8 years ago

What teachers and school librarians can do to support Indigenous books – guest post by Ambelin Kwaymullina

This is the second in a series of posts which answers questions I’m often asked about what people can do to support Indigenous books (and by Indigenous books I mean books written or co-written by Indigenous people, not the books written about us). I use the term ‘Indigenous’ to encompass both Aboriginal and Torres Strait Islander peoples.

Implementing my suggestions will mean more work, and I’m sorry for that because I know how hard many teachers and librarians are already working. But I also know that a lot of you understand why this matters. Because you’ve seen what happens to those who cannot find stories that speak to their reality. Some of you have seen, too, what a difference it can make to an Indigenous child or teenager to be handed a book written by someone just like them. And you are more aware than anyone of the degree to which reading promotes empathy, and the way in which the worlds of all children and teenagers are made richer and larger by reading of cultures different to their own.

So here’s some thoughts on what can be done:

  1. Assess what books you’ve got by Indigenous writers in your library. There’s an enormous range of books across all ages and genres – do you have them? If not, can you begin to build a collection? And as to where you can find them – the majority of books written by Aboriginal people are published by Indigenous publishers such as Magabala Books, IAD Press andAboriginal Studies Press, with Magabala having the most children’s/YA publications of the three. So start with the Indigenous publishers, and move on to the terrific books published by other publishers from there.
  1. Know the books yourself (and the best way to do this is to read them). Develop an understanding of the diversity of Indigenous literature which speaks in turn to the diversity of Indigenous experience, because your engagement with the books means you will be able to engage others.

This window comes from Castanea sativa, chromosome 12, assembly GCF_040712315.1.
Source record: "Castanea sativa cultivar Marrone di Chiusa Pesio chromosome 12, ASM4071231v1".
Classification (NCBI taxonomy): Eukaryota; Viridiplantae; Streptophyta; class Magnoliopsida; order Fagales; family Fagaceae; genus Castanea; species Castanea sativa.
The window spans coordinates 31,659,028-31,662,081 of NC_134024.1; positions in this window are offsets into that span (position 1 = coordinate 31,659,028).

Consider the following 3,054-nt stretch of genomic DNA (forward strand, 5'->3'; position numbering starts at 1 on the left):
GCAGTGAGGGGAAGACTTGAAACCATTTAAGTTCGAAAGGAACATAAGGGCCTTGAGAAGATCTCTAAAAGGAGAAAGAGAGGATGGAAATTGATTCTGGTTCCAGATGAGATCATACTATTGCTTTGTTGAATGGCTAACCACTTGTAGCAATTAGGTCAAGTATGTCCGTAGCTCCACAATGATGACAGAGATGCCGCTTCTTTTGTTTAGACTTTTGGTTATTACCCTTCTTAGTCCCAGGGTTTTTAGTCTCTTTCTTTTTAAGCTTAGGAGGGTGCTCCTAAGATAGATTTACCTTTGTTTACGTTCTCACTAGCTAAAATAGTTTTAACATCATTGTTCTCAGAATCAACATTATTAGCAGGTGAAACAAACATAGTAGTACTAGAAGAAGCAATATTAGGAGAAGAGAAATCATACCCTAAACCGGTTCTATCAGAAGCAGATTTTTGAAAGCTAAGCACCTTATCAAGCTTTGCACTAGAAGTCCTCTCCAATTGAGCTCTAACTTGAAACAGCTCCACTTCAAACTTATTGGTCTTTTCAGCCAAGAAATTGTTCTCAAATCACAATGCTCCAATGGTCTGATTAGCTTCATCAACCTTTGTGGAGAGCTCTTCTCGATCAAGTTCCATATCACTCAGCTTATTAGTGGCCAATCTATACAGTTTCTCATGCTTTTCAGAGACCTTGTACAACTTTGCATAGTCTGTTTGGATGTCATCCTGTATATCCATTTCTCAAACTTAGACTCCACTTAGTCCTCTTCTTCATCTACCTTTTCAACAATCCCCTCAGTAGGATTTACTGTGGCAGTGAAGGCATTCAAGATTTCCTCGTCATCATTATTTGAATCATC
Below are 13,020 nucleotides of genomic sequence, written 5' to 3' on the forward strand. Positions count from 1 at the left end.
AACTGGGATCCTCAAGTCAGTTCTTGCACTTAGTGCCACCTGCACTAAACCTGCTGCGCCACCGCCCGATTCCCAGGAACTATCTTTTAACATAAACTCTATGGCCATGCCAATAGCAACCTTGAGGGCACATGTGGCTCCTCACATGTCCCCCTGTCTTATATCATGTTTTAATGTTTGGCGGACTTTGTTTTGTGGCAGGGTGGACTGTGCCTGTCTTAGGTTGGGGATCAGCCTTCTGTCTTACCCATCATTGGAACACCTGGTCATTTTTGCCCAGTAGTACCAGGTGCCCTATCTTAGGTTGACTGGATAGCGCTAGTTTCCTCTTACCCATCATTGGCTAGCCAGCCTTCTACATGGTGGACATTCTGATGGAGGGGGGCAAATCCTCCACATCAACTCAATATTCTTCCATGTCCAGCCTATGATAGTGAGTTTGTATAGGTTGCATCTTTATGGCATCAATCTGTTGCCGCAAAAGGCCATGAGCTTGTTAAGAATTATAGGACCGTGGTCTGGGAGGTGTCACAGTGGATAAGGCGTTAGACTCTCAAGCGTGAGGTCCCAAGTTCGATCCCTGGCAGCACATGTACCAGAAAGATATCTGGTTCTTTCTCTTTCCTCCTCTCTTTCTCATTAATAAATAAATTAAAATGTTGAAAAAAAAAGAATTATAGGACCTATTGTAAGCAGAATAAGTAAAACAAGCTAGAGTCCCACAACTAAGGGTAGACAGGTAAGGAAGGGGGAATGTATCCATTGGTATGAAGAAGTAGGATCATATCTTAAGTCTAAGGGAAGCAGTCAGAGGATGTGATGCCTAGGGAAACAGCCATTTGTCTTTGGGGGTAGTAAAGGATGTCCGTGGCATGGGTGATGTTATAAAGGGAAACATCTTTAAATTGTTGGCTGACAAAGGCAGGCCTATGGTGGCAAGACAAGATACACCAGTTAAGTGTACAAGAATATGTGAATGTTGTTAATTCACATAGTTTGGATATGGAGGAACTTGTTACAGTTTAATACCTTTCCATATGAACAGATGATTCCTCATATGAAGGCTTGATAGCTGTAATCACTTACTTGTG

1. Does your school have a Reconciliation Action Plan (RAP)? If not, encourage it to develop one (and you can view examples of RAPs developed by other schools on the Reconciliation Australia website). If your school does have a RAP, then there are already objectives in place relating to relationships with Indigenous people, respect for Indigenous culture, and the creation of opportunity. Some of these objectives probably relate to books (for example many school RAPs include a goal of developing an Indigenous resources collection and/or the incorporation of Indigenous perspectives into curriculum). Is your school achieving these objectives? And how might books help you achieve other objectives in the RAP? Indigenous books are, by their nature, culturally respectful places where the creator is sharing their knowledge and experience on their own terms.
  1. Be aware of how you approach Indigenous books. It sometimes happens that Indigenous books – indeed books by all diverse writers – are pigeonholed as ‘issues’ books, or as books that are only relevant to people from that particular group. Ellen Oh (one of the founders of the US-based We Need Diverse Books campaign) has written about this in relation to diversity more generally, and challenged parents, caretakers and educators to “take a hard look at themselves for internalised biases that may affect the way they look at children’s books.” Are the narratives you’ve unconsciously absorbed about Indigenous people affecting how you view Indigenous books, and how you talk about them?
  1. Think about what you can do to draw attention to the books and incorporate them into student learning. There are some obvious opportunities for promoting Indigenous books in libraries and classrooms, for example during NAIDOC week or National Reconciliation Week. But what can be done outside of this to engage your students with the reality of a diverse world, including the stories of the First Peoples of Australia? And what resources are available to help you? For this, you could start with publisher websites. For example, both Magabala Books and Aboriginal Studies Press have education sections that contain teacher’s notes and links to other resources. Beyond that there is a massive range of online material available – here are just a few examples:


  1. Join the conversation – or perhaps start it – with your colleagues. One of the outcomes of the We Need Diverse Books campaign in the US has been discussions amongst librarians and teachers reflecting on their practice and exchanging ideas. If your school or library has an initiative that’s worked, why not share it? If you’ve used an Indigenous book in your classroom, tell your colleagues about it. Raise up your voices – and share the books.


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